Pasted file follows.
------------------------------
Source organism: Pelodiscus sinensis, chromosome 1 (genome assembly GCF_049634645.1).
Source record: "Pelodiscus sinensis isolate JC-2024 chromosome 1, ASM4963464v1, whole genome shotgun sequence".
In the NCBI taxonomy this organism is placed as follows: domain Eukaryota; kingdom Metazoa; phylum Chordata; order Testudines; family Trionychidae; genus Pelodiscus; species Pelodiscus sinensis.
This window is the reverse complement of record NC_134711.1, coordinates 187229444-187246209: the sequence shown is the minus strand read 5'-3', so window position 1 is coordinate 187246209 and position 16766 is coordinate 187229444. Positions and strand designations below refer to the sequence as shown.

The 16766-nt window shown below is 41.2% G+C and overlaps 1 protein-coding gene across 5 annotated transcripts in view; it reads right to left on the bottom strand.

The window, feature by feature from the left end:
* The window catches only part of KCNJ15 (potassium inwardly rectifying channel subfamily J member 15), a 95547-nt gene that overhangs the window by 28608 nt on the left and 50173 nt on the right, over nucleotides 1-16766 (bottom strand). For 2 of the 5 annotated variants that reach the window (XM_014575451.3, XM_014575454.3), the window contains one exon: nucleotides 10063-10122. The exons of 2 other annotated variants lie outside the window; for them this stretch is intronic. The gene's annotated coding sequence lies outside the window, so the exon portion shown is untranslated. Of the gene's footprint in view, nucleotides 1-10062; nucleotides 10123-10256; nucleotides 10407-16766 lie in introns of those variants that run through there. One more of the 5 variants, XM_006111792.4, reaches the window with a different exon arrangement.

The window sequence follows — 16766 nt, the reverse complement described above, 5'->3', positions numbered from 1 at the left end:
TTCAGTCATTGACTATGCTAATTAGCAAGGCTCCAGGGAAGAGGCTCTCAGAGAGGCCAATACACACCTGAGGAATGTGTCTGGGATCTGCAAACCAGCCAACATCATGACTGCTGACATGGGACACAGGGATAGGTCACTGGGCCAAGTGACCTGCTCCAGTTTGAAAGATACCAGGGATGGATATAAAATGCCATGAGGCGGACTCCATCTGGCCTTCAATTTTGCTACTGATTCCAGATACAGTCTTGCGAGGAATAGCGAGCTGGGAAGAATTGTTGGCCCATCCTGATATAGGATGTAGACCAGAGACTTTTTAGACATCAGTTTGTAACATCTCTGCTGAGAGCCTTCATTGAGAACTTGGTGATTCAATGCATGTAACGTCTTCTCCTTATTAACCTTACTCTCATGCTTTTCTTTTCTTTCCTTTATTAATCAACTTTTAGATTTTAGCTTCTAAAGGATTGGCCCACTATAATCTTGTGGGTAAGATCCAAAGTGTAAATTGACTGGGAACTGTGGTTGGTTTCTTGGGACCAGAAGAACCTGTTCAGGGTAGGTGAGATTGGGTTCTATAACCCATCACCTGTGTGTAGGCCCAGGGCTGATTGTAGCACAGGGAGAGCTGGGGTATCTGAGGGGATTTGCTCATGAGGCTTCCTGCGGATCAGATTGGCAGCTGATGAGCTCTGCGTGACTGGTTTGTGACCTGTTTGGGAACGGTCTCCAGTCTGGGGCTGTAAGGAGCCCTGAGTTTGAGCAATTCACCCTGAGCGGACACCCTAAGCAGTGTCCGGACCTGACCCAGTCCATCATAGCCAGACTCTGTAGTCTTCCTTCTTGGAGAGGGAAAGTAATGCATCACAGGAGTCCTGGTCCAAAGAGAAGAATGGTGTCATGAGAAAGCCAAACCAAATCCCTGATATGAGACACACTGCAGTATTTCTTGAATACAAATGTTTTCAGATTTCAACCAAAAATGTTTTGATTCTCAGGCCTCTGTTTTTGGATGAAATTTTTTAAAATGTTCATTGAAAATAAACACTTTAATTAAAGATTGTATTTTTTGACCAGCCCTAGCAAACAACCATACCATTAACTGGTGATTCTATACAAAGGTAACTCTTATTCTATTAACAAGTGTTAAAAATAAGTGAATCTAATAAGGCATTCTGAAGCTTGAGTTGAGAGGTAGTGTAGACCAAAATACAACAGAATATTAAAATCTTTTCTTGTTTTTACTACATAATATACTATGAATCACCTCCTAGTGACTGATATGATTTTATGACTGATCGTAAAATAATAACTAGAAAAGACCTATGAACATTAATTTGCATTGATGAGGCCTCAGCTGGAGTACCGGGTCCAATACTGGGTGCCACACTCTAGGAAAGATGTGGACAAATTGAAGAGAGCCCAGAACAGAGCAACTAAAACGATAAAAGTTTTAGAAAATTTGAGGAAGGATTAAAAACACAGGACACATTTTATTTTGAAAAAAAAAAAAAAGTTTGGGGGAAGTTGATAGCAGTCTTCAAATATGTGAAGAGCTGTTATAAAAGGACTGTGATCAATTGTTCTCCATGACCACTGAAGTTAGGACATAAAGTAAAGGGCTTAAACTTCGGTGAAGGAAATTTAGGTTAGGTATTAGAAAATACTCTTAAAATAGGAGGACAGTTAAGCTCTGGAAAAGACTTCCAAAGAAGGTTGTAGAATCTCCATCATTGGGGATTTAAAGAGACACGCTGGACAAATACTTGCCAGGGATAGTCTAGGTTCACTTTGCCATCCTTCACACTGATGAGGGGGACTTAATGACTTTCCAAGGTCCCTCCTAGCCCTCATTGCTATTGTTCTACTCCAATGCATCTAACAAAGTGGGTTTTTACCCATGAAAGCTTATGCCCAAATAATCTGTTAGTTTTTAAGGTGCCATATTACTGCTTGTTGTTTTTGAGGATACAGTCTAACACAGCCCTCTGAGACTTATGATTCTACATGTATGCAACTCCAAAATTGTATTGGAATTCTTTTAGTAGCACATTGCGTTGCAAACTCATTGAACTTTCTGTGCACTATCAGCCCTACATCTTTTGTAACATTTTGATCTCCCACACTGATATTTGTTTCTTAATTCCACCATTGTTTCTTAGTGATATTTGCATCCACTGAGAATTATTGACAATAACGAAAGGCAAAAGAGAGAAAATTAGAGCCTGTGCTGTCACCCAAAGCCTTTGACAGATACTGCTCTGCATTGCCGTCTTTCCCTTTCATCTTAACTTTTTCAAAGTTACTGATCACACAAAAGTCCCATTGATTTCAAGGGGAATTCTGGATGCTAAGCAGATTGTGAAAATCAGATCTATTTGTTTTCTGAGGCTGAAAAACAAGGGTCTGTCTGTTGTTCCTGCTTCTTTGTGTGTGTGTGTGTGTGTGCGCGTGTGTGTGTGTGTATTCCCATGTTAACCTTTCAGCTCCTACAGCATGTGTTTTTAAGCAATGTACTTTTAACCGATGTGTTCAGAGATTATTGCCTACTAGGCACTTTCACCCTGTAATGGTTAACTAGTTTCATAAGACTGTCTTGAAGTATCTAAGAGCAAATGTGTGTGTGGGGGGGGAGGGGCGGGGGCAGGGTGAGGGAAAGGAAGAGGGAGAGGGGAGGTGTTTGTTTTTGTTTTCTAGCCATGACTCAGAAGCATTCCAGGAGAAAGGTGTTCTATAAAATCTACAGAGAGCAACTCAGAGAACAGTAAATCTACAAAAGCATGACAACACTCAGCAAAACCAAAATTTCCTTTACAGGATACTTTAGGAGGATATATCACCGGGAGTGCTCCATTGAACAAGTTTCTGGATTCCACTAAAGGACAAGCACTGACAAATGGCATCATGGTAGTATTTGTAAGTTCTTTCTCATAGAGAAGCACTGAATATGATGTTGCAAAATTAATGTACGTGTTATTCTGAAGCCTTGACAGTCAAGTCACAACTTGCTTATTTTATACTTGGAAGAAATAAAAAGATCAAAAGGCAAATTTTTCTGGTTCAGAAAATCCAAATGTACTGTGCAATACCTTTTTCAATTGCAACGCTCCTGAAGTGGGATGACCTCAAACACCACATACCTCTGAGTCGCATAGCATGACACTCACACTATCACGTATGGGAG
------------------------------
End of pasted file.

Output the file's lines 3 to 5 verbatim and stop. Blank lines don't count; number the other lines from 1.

In the NCBI taxonomy this organism is placed as follows: domain Eukaryota; kingdom Metazoa; phylum Chordata; order Testudines; family Trionychidae; genus Pelodiscus; species Pelodiscus sinensis.
This window is the reverse complement of record NC_134711.1, coordinates 187229444-187246209: the sequence shown is the minus strand read 5'-3', so window position 1 is coordinate 187246209 and position 16766 is coordinate 187229444. Positions and strand designations below refer to the sequence as shown.

The 16766-nt window shown below is 41.2% G+C and overlaps 1 protein-coding gene across 5 annotated transcripts in view; it reads right to left on the bottom strand.